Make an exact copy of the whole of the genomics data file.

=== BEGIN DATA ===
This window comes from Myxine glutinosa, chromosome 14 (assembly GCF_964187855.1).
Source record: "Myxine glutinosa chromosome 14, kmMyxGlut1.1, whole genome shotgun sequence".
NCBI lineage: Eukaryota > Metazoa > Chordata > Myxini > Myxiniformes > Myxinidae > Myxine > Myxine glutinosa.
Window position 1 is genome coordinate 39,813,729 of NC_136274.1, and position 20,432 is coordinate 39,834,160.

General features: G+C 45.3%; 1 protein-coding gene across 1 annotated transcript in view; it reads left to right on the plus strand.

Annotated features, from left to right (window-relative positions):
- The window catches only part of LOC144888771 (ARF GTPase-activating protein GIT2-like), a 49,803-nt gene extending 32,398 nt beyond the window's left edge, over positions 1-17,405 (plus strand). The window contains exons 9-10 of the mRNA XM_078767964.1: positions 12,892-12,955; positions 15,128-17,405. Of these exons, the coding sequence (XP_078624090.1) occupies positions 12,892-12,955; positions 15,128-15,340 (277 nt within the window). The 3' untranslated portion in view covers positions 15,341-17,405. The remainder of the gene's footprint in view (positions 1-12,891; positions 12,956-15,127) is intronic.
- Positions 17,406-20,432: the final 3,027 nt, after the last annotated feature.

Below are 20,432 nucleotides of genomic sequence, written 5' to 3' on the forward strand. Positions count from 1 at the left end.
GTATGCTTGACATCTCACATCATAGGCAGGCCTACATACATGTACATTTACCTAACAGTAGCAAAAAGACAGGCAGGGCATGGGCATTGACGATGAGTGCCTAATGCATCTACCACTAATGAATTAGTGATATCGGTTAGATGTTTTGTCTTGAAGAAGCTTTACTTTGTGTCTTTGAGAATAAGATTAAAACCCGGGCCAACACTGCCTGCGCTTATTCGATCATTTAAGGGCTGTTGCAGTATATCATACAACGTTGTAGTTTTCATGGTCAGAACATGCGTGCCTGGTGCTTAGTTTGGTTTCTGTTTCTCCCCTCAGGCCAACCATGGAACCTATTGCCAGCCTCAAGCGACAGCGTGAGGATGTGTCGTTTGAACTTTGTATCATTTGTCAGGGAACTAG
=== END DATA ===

This window comes from Myxine glutinosa, chromosome 14 (assembly GCF_964187855.1).
Source record: "Myxine glutinosa chromosome 14, kmMyxGlut1.1, whole genome shotgun sequence".
NCBI lineage: Eukaryota > Metazoa > Chordata > Myxini > Myxiniformes > Myxinidae > Myxine > Myxine glutinosa.
Window position 1 is genome coordinate 39,813,729 of NC_136274.1, and position 20,432 is coordinate 39,834,160.

General features: G+C 45.3%; 1 protein-coding gene across 1 annotated transcript in view; it reads left to right on the plus strand.

Annotated features, from left to right (window-relative positions):
- The window catches only part of LOC144888771 (ARF GTPase-activating protein GIT2-like), a 49,803-nt gene extending 32,398 nt beyond the window's left edge, over positions 1-17,405 (plus strand). The window contains exons 9-10 of the mRNA XM_078767964.1: positions 12,892-12,955; positions 15,128-17,405. Of these exons, the coding sequence (XP_078624090.1) occupies positions 12,892-12,955; positions 15,128-15,340 (277 nt within the window). The 3' untranslated portion in view covers positions 15,341-17,405. The remainder of the gene's footprint in view (positions 1-12,891; positions 12,956-15,127) is intronic.
- Positions 17,406-20,432: the final 3,027 nt, after the last annotated feature.

Below are 20,432 nucleotides of genomic sequence, written 5' to 3' on the forward strand. Positions count from 1 at the left end.
GTATGCTTGACATCTCACATCATAGGCAGGCCTACATACATGTACATTTACCTAACAGTAGCAAAAAGACAGGCAGGGCATGGGCATTGACGATGAGTGCCTAATGCATCTACCACTAATGAATTAGTGATATCGGTTAGATGTTTTGTCTTGAAGAAGCTTTACTTTGTGTCTTTGAGAATAAGATTAAAACCCGGGCCAACACTGCCTGCGCTTATTCGATCATTTAAGGGCTGTTGCAGTATATCATACAACGTTGTAGTTTTCATGGTCAGAACATGCGTGCCTGGTGCTTAGTTTGGTTTCTGTTTCTCCCCTCAGGCCAACCATGGAACCTATTGCCAGCCTCAAGCGACAGCGTGAGGATGTGTCGTTTGAACTTTGTATCATTTGTCAGGGAACTAG